DIRECTOR: Drew Goddard
CAST: Jeff Bridges, Cynthia Erivo, Dakota Johnson, Jon Hamm, Cailee Spaeny, Lewis Pullman, Chris Hemsworth, Jim O’Heir, Nick Offerman, Mark O’Brien, Manny Jacinto, Hannah Zirke, Austin Abell, Charlotte Mosby, Shea Whigham, Xavier Dolan, Charles Halford, Gerry Nairn, Alvina August
RUNNING TIME: 140 mins
BASICALLY…: A group of strangers cross paths at the El Royale hotel, where nothing – and nobody – is as it seems…
NOW FOR THE REVIEW…
When Drew Goddard made his first film as director, the 2012 horror homage The Cabin In The Woods, a large number of the audiences that saw it – or at least, what few there were – quickly told people not to look up any further details about it online, and to go in as blind as possible. That way, the surprises that the movie would unveil would be all the more shocking and, indeed, surprising.
I used this tactic for Goddard’s second film as director, the pulpy mini-epic Bad Times At The El Royale, especially after I started reading reviews that warned people against reading any further plot details, because again there was always the chance that the surprises this time round would once again be ruined by morbid curiosity. In that regard, my manoeuvre paid off for the most part; I did find myself very surprised by a lot of what goes down in this film, and I did enjoy a good chunk of it, though I will admit I was expecting something a bit more off-the-rails than what it ended up being, which again wasn’t bad – in fact, I really had a good time while watching this – but perhaps not as great as I had hoped it would be.
Set in the late 60s, a group of strangers – including Father Flynn (Jeff Bridges), a priest; Darlene Sweet (Cynthia Erivo), an aspiring singer; Seymour Sullivan (Jon Hamm), a vacuum cleaner salesman; and Emily (Dakota Johnson), an anti-social woman – all arrive separately at the El Royale hotel, an establishment built directly along the state border between California and Nevada. The hotel is completely empty apart from these new occupants, as well as a sole concierge named Miles (Lewis Pullman), and when each one of them checks into their rooms, their real intentions are made abundantly clear to us; all of them leading to a number of unexpected and unexpectedly violent run-ins, especially when charismatic cult leader Billy Lee (Chris Hemsworth, channelling both Charles Manson and Negan from The Walking Dead) shows up.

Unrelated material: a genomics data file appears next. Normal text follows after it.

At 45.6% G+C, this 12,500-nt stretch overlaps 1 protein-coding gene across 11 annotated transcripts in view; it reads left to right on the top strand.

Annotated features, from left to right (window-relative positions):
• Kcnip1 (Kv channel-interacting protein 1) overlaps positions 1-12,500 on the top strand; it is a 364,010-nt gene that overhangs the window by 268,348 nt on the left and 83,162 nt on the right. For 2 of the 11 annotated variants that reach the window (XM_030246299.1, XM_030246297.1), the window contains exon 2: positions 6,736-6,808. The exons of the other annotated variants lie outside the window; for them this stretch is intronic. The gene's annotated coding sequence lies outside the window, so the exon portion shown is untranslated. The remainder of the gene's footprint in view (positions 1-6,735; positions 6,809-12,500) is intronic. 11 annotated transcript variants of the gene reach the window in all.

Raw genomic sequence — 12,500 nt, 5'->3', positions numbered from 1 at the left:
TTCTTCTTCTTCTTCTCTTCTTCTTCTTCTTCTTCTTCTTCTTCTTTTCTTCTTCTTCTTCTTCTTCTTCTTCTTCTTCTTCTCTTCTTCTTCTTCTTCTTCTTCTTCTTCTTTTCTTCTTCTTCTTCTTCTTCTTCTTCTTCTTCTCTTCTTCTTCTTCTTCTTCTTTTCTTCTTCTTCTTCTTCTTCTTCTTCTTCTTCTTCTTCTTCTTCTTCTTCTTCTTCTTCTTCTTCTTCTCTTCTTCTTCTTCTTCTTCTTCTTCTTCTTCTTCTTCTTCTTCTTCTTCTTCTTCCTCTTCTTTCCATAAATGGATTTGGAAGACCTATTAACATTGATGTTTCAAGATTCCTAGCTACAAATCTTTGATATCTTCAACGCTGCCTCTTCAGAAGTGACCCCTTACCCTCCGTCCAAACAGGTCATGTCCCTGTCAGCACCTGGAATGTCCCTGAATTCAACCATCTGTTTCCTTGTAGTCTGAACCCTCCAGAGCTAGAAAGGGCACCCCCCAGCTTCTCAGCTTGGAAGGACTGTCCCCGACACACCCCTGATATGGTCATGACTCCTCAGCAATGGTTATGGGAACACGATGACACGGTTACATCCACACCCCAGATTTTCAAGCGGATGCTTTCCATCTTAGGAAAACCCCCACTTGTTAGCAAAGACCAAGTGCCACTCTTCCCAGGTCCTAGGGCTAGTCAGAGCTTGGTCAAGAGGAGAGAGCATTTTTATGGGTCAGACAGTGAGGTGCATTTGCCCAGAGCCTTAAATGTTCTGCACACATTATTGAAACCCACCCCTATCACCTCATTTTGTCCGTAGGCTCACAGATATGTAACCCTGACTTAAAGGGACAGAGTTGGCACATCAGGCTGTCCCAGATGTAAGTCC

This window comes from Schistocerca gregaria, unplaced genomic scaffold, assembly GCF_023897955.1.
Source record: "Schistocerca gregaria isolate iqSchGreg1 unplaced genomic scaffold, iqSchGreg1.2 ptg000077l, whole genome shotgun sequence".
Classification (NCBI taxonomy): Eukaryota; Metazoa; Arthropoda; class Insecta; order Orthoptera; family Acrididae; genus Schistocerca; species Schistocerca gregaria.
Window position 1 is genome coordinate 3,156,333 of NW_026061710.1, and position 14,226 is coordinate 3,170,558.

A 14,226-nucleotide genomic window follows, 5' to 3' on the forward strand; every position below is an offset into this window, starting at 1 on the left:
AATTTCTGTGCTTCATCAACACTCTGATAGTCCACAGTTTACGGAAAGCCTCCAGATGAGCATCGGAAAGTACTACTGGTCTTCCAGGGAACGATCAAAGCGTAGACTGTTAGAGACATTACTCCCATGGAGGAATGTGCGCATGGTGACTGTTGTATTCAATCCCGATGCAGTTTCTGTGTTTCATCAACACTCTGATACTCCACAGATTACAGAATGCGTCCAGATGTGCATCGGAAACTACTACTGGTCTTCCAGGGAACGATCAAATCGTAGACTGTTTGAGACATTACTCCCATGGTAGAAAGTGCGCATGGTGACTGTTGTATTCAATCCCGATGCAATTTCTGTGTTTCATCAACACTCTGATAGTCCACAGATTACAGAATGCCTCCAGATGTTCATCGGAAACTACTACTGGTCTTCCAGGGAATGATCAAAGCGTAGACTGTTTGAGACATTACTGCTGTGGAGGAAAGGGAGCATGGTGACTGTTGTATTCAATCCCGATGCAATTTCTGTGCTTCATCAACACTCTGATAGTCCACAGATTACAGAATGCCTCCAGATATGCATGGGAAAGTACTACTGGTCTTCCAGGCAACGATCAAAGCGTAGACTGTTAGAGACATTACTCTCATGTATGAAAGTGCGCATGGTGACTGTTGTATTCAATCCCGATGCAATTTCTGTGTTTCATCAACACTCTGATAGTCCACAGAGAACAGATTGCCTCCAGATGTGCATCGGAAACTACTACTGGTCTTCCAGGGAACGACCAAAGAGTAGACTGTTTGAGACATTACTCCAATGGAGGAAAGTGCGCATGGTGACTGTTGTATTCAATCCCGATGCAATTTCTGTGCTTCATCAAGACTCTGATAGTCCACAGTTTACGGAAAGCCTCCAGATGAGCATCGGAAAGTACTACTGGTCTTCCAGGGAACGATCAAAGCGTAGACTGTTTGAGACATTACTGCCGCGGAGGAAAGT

It sets itself up at first as an intriguing mystery, as you’re wondering how – and indeed if – all of their stories are somehow connected, or if there is something far more dangerous at play that each one of them has unknowingly stumbled into. You also learn a bit more about the hotel itself, and one of its key secrets that invades guests’ privacy in more ways than one, which all adds to your growing curiosity of what in the actual hell this is all leading towards. Don’t worry, though, for there is plenty of time for that curiosity to grow; at nearly two-and-a-half hours long, this feels like a mini-epic where every major character getting a good amount of story to unfold, with a non-linear narrative that cuts back and forth to several notable events, sometimes even to ones that transpire mere seconds before the previous scene concludes. Goddard weaves each and every thread together onto a loose but consistent canvas, revealing surprising facts about the backstories of some of these characters in a script that gives each and every member of its incredible ensemble cast – from the always-reliable Jeff Bridges and Jon Hamm to growing favourites like Dakota Johnson and Chris Hemsworth to lesser-known figures like Lewis Pullman and especially Cynthia Erivo – enough meat to chew on for that extended running time. He’s also gained a few strong abilities as a director, often adding tension to many scenes which are all executed in one long continuous take, and some impressive production design that gives the hotel lobby a bit of characterisation of its own.